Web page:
Harnessing Market Forces for Carbon Reduction

Harnessing Market Forces for Carbon Reduction

It cannot be denied: the climate crisis is upon us. A new report released in February 2022 by the United Nations, based on 34,000 scientific studies compiled by 270 scientists from 67 countries, has found that extreme weather events today are both more common and more severe than experts had predicted they would be. Many climate experts are declaring this report to be “the direst assessment of the impacts of climate change ever offered by the U.N. Intergovernmental Panel on Climate Change, which has been issuing climate assessments for more than three decades.”[1]


“Widespread action is really urgently needed,” said Dr. Sherilee Harper, the lead author of the report, “more urgently now than previously thought, and that window for action is rapidly closing. Every choice we make now can either take us closer to or further away from a climate-resilient future.”[2]


It could not be clearer that we have to act now, and act fast. Unfortunately, as I’ve discussed in previous blog posts, international pressure and government mandates are not incentivizing countries or companies to reduce their greenhouse gas emissions with the necessary speed or urgency.


But there are forces out there stronger than any individual government or international consortium. Forces that can affect huge change, quickly. Those are the forces of the free market—and it’s time to let them do the work.


Market forces are as powerful as forces of nature. They are just as unapologetic and undeniable, and they can be just as cruel and destructive. We witnessed this first-hand during the 2008 financial crisis when we saw market forces destroy companies that were supposedly “too big to fail.” We saw the largest banks, insurance companies, and auto manufacturers collapse under the power of negative market forces, to the point where the government had to step in and bail them out.


Market forces can be brutal and devastating, but they can also be a huge force for good. Just as the forces of nature drive evolution and adaptation, so do the forces of the marketplace drive invention and innovation.


Now, imagine if we could take that massive power and utilize it to avert a total climate crisis. Imagine there was a mechanism that could harness market forces to reduce greenhouse gas emissions worldwide—while also benefitting the economy. No government mandated policies or regulations. Just the free market, doing what it does. This is exactly what ICEMAN offers: a way to make reducing greenhouse gas emissions a tangible competitive advantage in the marketplace.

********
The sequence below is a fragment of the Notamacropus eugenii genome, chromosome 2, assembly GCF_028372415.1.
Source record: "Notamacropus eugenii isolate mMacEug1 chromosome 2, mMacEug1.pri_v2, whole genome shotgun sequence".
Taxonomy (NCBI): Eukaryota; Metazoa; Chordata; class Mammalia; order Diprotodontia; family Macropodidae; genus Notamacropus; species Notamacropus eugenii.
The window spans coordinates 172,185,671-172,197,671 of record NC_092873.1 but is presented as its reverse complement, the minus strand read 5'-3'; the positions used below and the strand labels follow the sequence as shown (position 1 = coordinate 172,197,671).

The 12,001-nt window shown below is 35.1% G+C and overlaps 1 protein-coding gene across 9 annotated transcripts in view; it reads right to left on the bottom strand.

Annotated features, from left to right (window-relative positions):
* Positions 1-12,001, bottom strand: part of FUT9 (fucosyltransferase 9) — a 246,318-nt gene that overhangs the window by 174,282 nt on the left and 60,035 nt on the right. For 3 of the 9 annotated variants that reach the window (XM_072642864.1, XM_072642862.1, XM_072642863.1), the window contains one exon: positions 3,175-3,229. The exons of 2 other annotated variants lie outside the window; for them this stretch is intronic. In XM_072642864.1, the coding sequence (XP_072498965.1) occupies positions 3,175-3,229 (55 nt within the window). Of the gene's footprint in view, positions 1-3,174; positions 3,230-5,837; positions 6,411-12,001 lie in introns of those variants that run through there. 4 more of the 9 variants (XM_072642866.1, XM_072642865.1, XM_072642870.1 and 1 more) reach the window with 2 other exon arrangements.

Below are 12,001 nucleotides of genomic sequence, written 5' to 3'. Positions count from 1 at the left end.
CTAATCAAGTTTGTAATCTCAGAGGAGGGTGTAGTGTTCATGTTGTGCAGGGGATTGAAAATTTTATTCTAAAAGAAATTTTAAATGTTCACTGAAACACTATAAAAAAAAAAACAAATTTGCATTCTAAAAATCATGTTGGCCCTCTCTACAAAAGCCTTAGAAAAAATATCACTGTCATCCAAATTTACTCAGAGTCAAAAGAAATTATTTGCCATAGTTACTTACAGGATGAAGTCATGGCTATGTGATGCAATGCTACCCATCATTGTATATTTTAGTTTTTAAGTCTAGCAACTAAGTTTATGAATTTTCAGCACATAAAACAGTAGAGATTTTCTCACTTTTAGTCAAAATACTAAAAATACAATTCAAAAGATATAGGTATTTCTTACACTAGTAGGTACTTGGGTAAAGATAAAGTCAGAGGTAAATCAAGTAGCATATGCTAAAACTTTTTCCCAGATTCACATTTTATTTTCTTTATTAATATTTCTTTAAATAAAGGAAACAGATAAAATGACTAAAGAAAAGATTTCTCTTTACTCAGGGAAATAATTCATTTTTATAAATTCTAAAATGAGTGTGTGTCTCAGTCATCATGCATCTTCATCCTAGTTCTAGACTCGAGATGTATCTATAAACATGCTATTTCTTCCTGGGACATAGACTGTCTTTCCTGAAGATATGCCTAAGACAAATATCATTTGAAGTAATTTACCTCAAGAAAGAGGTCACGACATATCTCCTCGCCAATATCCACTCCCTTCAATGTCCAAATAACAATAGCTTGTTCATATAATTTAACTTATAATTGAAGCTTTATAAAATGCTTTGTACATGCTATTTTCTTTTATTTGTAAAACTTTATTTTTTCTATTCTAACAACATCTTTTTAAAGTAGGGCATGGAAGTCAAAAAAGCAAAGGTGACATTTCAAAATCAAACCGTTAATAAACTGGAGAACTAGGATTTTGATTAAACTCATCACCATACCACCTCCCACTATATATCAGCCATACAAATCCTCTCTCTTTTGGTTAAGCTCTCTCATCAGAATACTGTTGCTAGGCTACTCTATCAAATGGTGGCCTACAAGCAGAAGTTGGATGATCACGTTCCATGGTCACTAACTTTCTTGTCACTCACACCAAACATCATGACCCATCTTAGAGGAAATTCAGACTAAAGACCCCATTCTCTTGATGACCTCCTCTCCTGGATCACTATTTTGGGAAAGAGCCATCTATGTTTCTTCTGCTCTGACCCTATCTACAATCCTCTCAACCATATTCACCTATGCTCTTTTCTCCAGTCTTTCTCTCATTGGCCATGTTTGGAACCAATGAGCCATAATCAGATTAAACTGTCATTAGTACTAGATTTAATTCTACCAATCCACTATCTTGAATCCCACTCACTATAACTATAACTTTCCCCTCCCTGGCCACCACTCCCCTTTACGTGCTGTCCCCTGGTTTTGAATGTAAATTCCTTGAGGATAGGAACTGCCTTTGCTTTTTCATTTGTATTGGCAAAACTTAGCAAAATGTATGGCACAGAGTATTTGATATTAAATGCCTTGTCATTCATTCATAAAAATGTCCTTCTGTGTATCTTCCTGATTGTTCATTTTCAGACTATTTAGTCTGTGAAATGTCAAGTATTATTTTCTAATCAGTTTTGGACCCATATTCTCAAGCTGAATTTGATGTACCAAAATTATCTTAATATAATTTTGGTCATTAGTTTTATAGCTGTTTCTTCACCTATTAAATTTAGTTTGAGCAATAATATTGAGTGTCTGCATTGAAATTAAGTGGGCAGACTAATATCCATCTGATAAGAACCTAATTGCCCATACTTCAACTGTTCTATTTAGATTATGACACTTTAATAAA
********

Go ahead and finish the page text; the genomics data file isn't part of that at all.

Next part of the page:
This would have a far greater impact on reducing the global carbon footprint than any government-mandated policy. The laws of supply and demand would effect a change in the behavior of companies and even entire industries far more quickly than policy or regulation.


How? Consumer demand. With ICEMAN, consumers would have a science and math-based attribute by which they could objectively and accurately assess the carbon footprint of every product. Consumers are already inclined to buy products they perceive to be greener and to purchase from companies they perceive to be more environmentally responsible. As these tendencies become more and more mainstream, and as more consumers demand environmentally responsible products, the competitive advantage in the marketplace will go to those companies who do more to reduce their carbon footprints.


If we can harness the power of positive market forces, we will be able to achieve the urgent, widespread action Dr. Harper describes. In fact, it is probably our best hope for averting a total climate crisis.

[1] Subbaraman, Nidhi. “Impacts of Climate Change Now Severe and Widespread, U.N. Panel Says.” Wall Street Journal, February 28, 2022. https://www.wsj.com/articles/impacts-of-climate-change-now-severe-and-widespread-u-n-panel-says-11646046000.

[2] Ibid.